We spent a little time in Minden Park yesterday for the Minden Centennial celebration. There wasn’t a whole lot going on so we didn’t spend all day there, but we did get to see a ton of speeches, a couple of pitstops on the campaign trail, an embarassing accent, and people lined up all the way around the park for free food. All of which happened in the stifling 90+ degree heat and sent us running for the car almost as soon as the noon whistle blew.
Congressman Jim Gibbons was on hand, and he gave a short speech and presented a US flag that had previously flown over the Captiol Building in Washington DC. He spoke about how the entire state of Nevada is jealous of Minden and their small-town atmosphere. Which is a charming sentiment but has to be filtered through the fact that he’s running for governor right now, and is probably stopping in towns all over the state and giving the same speech. And he wasn’t the only candidate represented there; I saw a group of people wearing Dina Titus t-shirts, and Bob Beers actually brought his entire tour bus and entourage. Gibbons was the only one who actually got to speak, though, so as a political rally it ended up being kind of one-sided.
I hate to be cynical, but do you really think all these candidates turned up just because they love Minden so gosh darn much?
After Gibbons was gone, they brought out the real star of the day, H.F. Dangberg Sr. Despite the fact that he died in 1904, two years before Minden was even built, and despite the fact that he was introduced as H.F. Dangberg Jr., his son, who was the one who actually founded the town, he seemed very spry and chipper as he and his wife dismounted from their horse-drawn carriage and took the stage. And it was all fine until he started to talk.
Now, I know that H.F Dangberg was born in Germany and emigrated to the Carson Valley, and so he probably spoke with a German accent until the day he died. But the actor portraying him, Mike Fischer, might have been better off sticking with an American accent. Because I’m not sure what dialect he was speaking in, but there’s no way it could be confused for German. I’ve been trying to pin down exactly what it sounded like for about 24 hours now, and I just can’t do it. It was like somebody with one accent doing a bad impression of some other accent. It was like something you’d hear in a Florida retirement home. It was like something I heard from the comic sidekick in some old movie. It was bad to the point of being distracting, to the point where we were laughing and weren’t even paying attention to what he was saying. And I’m not saying that the actor was particularly bad, I just think he needs to brush up on his German before he tries this in public again.
So while that was going on, rather than stay there and start a wave of infectious laughter rippling through the crowd, we headed into the cool sanctuary of the CVIC Hall, where they had several historic displays set up. This was probably the best part of the whole centennial, old black and white pictures of town scattered everywhere with timelines of each of the buildings. If you’re going to celebrate the Minden That Was, there’s no better way to do it than pulling out the old pictures. I put together a separate page devoted just to these displays in the CVIC.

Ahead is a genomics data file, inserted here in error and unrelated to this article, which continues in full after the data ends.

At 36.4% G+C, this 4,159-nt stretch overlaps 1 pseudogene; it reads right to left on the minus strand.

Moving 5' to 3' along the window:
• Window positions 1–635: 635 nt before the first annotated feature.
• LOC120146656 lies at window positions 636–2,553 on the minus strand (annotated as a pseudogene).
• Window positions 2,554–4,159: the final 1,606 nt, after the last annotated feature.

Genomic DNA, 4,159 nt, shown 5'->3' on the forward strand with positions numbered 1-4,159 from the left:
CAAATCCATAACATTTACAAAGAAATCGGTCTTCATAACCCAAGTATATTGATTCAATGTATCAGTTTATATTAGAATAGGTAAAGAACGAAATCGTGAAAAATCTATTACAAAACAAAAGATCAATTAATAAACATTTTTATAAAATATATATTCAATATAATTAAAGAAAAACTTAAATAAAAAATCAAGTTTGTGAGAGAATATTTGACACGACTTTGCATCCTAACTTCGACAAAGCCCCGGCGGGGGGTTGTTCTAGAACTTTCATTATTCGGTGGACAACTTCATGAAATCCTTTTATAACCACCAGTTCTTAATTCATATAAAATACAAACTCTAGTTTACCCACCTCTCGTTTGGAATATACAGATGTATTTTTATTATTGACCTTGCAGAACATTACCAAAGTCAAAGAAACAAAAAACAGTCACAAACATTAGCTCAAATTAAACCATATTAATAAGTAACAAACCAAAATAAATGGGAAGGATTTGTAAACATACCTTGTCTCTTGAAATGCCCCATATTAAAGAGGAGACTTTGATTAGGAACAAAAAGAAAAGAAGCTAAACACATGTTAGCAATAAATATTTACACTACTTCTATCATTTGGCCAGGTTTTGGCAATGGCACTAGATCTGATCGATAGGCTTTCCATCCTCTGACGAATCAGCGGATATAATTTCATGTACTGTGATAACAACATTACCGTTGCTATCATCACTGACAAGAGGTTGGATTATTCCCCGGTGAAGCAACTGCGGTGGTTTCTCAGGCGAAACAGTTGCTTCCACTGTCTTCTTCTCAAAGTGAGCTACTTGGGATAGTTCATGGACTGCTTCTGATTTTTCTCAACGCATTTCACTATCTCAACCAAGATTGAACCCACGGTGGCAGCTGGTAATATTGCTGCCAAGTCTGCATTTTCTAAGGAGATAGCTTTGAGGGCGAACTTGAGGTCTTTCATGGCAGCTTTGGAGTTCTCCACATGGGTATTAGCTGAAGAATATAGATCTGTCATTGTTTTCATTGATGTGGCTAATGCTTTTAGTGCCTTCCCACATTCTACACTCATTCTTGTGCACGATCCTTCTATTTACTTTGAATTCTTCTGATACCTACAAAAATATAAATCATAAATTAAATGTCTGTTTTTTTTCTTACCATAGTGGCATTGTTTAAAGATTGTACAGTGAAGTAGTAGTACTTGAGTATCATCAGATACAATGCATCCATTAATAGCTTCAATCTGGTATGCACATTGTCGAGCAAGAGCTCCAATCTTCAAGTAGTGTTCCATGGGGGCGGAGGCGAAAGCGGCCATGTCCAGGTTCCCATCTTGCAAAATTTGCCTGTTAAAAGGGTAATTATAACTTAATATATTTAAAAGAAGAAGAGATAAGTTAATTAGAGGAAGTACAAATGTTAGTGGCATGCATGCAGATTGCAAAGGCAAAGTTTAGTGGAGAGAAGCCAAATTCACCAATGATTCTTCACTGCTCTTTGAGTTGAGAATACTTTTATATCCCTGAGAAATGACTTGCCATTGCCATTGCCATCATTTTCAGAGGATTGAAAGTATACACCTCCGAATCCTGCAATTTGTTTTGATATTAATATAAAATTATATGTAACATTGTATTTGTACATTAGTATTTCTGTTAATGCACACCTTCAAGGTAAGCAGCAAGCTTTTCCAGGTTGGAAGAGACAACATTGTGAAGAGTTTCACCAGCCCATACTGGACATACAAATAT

By this time, things were starting to wind down for us. The heat and the sun were just too much, and in the hour we’d been there nothing had impressed us enough to convince us to stay. There was the promise of music later in the day, and ice cream, and a ride on a fire truck. But once we heard the familiar noon whistle blow from the fire station, and saw the line for lunch snaking out to the sidewalk and wrapping around the gazebo, we knew it was time to go.
I’d say, though, that the best thing Minden got out of the centennial is also the most permanent. Over the last month a series of historic plaques has been installed all over town, just like the ones that Gardnerville has had for a couple of years. So now when you walk around downtown, and you walk through the residential district surrounding the park, each house and each building has its story, etched in bronze, right there for you to see. It’s really a great thing, and the accompanying brochure and walking tour are also well done. It lets people stroll around town and really understand what they’re looking at.
So now Carson City, with its Blue Line plaques that give nothing more than the name and year of the house, is the one lagging behind in the Historic Walking Tour department. Looks like Carson needs to get on the ball and start making some new plaques, since Gardnerville and Minden both are leaving it in the dust.
So happy birthday Minden. Your party may have been a little lame, but you’re not.